California's Economy Continues to Improve, According to October Jobs Report

November 16, 2012

According to the Center for Continuing Study of the California Economy, the October jobs report from California’s Employment Development Department indicates that the California labor market regained momentum in October, with an increase of 45,800 jobs, and an upward revision to 32,000 jobs gained for September. The unemployment rate fell to 10.1%, and roughly 300,000 fewer Californians were unemployed than a year ago as a result of the 295,300 jobs added in that time.

Fortunately, job growth strengthened outside the Bay Area and broadened beyond the tech sector. October was a solid recovery month for Southern California, led by Los Angeles County and the Inland Empire. The East Bay in the Bay Area and areas outside the large coastal regions including Sacramento and some San Joaquin Valley counties also experienced job gains.  Further, the Bay Area’s high tech centers are likely to be among the nation’s job growth leaders when the October data is complied nationally, with very strong gains of 3.5% in the San Jose metro area and 3.4% in the San Francisco area, more than double the national growth rate. Job increases also spread broadly across different sectors of the economy, including retail, finance, construction, tourism, technology, and foreign trade. In sum, the state as a whole is now in recovery from the deep recession of recent years.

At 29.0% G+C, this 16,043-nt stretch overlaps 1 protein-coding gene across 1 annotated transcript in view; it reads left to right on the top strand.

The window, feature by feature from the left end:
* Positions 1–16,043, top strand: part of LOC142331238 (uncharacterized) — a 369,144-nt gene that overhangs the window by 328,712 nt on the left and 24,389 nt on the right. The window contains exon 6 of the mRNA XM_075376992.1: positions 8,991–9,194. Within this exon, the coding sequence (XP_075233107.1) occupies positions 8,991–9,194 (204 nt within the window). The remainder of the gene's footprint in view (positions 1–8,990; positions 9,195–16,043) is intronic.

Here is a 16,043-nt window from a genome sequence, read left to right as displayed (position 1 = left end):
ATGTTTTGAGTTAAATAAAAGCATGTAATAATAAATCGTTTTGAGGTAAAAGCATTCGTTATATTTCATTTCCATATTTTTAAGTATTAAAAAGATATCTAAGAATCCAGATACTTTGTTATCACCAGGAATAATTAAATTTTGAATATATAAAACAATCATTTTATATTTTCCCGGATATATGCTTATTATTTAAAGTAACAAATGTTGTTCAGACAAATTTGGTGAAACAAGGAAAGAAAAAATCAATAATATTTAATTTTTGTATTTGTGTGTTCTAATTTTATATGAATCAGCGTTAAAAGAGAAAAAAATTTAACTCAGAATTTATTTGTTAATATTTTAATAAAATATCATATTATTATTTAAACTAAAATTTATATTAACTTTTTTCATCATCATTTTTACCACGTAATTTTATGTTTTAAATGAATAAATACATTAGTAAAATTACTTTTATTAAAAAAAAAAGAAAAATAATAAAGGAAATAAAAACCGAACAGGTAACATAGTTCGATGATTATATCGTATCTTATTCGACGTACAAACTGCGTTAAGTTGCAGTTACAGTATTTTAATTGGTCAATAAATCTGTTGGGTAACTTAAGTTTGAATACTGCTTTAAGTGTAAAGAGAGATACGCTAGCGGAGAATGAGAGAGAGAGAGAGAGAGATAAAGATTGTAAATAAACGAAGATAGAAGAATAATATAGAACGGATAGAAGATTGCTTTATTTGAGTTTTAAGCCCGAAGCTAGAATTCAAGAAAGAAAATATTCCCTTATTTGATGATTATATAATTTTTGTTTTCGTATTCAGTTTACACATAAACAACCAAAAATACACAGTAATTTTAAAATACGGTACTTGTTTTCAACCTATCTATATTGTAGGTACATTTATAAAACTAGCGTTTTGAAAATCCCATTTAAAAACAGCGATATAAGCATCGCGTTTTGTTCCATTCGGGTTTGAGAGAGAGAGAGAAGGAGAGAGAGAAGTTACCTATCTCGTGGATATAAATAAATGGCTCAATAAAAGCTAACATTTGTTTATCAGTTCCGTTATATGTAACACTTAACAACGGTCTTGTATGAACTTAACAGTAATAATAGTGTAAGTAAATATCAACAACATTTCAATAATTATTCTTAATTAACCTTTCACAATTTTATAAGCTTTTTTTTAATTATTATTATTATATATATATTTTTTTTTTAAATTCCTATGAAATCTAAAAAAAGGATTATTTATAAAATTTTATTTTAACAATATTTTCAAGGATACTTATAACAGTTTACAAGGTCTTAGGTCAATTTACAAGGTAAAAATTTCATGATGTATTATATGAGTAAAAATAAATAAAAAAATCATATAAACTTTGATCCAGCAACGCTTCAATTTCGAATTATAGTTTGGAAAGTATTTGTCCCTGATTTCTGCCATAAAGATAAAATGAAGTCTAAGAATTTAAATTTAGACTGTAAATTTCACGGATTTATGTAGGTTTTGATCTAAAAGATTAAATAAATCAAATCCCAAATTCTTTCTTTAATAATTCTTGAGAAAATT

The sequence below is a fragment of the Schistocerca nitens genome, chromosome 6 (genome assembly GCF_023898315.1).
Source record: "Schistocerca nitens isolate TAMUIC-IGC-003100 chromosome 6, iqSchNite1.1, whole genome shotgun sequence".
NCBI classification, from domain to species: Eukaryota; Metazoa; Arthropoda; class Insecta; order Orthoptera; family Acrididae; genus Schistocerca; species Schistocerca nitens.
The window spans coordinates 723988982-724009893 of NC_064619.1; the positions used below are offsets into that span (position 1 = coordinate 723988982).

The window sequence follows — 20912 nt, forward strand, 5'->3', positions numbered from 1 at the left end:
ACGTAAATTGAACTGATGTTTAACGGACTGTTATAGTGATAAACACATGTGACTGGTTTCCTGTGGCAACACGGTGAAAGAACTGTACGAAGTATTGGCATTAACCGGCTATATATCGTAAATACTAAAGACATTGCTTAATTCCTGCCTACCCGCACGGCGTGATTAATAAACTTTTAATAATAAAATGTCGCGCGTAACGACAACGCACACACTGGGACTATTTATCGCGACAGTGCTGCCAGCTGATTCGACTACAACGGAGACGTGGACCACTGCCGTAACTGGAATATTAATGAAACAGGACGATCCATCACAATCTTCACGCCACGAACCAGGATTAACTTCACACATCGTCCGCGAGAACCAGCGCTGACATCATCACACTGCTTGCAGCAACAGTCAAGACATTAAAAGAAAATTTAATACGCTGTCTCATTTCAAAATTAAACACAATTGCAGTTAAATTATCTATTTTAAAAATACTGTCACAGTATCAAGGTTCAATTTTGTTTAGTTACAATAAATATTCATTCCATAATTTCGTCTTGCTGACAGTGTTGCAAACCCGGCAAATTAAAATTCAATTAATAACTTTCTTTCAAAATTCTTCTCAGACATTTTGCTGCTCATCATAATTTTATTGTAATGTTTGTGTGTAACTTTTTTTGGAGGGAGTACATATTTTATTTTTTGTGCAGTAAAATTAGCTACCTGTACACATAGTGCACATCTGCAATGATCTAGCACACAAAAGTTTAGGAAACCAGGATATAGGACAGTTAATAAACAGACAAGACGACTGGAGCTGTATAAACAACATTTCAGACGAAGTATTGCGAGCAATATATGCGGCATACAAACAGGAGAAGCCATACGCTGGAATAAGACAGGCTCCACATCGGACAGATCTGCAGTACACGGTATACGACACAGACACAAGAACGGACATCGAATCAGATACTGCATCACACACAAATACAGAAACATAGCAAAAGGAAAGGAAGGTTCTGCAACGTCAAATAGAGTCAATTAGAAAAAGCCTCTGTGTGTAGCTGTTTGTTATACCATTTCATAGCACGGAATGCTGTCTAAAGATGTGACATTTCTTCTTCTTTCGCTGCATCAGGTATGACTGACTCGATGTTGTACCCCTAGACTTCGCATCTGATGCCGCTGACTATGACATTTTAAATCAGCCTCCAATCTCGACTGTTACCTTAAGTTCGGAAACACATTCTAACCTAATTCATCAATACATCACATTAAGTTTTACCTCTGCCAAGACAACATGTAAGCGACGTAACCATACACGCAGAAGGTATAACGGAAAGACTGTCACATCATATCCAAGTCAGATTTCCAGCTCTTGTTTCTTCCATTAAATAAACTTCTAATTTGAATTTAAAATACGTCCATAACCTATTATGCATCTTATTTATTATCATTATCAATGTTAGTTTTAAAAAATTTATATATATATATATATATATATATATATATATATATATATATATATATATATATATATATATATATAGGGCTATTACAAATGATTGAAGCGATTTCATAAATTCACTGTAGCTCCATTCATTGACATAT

All of these gains come despite continued job losses in government jobs–8,600 last month and 37,800 for the year centered in schools and local government. Additionally, manufacturing continues to show small job losses, which is disappointing in light of the national manufacturing job gains.

The good job growth news comes right after an encouraging report from the Legislative Analyst finding that the state can look forward to possible budget surpluses depending on the strength of economic recovery. The October jobs figures in conjunction with continuing positive reports about housing suggest that the state’s budget problems may continue to recede in the future.